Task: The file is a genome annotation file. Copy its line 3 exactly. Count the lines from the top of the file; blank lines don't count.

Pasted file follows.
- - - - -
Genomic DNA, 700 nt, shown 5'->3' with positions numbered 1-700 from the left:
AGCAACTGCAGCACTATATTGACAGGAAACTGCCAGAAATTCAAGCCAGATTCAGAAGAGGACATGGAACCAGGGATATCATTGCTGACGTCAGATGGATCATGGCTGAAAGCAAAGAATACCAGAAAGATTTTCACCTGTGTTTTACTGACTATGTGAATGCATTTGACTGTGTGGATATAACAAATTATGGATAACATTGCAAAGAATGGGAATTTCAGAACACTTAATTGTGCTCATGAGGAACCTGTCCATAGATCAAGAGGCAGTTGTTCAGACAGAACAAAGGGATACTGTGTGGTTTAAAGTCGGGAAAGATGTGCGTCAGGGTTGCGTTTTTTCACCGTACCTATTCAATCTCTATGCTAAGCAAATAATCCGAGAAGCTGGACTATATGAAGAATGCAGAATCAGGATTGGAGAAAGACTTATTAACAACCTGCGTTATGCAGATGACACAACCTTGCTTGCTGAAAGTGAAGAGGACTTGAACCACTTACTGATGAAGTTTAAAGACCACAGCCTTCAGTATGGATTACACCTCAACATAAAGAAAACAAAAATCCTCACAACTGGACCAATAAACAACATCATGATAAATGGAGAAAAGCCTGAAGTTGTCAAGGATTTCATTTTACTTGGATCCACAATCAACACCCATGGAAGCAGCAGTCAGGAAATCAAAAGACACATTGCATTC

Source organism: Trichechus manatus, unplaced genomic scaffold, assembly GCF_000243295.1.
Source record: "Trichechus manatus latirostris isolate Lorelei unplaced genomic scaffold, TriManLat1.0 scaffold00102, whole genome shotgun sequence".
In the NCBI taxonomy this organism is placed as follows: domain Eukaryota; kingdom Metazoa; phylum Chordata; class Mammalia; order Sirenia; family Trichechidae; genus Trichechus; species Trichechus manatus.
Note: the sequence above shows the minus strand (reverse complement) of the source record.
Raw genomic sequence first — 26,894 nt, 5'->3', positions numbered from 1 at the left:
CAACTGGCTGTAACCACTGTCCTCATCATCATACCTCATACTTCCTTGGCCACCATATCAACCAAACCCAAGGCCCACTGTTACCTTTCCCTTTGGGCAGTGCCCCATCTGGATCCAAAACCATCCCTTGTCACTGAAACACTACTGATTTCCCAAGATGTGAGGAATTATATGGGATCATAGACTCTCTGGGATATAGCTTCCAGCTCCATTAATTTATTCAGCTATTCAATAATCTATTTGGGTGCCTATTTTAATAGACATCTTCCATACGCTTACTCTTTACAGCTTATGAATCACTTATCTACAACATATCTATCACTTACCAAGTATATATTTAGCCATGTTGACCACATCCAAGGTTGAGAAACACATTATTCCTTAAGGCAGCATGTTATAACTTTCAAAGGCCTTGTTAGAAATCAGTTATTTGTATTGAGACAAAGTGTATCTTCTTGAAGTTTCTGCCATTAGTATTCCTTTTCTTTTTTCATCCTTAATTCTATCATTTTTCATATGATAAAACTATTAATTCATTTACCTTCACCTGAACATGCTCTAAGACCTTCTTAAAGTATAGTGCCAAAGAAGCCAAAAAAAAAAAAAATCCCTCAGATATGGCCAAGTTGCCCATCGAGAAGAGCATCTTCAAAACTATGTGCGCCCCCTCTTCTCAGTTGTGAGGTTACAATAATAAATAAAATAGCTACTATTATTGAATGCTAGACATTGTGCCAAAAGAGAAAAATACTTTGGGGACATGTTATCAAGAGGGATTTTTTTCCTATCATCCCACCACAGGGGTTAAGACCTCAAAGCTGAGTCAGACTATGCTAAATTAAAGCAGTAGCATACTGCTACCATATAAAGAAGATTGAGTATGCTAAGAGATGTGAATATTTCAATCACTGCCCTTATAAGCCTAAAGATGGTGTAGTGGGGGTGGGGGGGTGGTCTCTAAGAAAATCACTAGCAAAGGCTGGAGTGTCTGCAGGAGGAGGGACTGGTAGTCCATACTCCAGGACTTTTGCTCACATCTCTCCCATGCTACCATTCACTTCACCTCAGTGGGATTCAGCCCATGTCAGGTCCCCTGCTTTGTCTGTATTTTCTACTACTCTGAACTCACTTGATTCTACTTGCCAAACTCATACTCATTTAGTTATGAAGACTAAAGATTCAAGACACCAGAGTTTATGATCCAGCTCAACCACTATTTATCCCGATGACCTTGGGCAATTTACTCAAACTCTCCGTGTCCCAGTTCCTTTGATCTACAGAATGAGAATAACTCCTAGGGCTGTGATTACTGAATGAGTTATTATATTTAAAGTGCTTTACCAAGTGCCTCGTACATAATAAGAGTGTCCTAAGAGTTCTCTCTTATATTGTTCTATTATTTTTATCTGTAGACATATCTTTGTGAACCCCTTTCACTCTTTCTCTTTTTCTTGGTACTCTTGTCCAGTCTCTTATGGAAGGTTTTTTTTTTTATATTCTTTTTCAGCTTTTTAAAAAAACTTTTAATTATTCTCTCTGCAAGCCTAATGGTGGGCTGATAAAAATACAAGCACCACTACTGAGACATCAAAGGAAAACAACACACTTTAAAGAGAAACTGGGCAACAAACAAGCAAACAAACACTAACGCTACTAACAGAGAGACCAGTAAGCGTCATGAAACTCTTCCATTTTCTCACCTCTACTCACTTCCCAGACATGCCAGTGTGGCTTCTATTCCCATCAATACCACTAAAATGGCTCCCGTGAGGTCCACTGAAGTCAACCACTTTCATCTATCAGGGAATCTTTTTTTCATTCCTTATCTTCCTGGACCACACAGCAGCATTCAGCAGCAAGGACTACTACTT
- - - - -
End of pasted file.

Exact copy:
Source organism: Trichechus manatus, unplaced genomic scaffold, assembly GCF_000243295.1.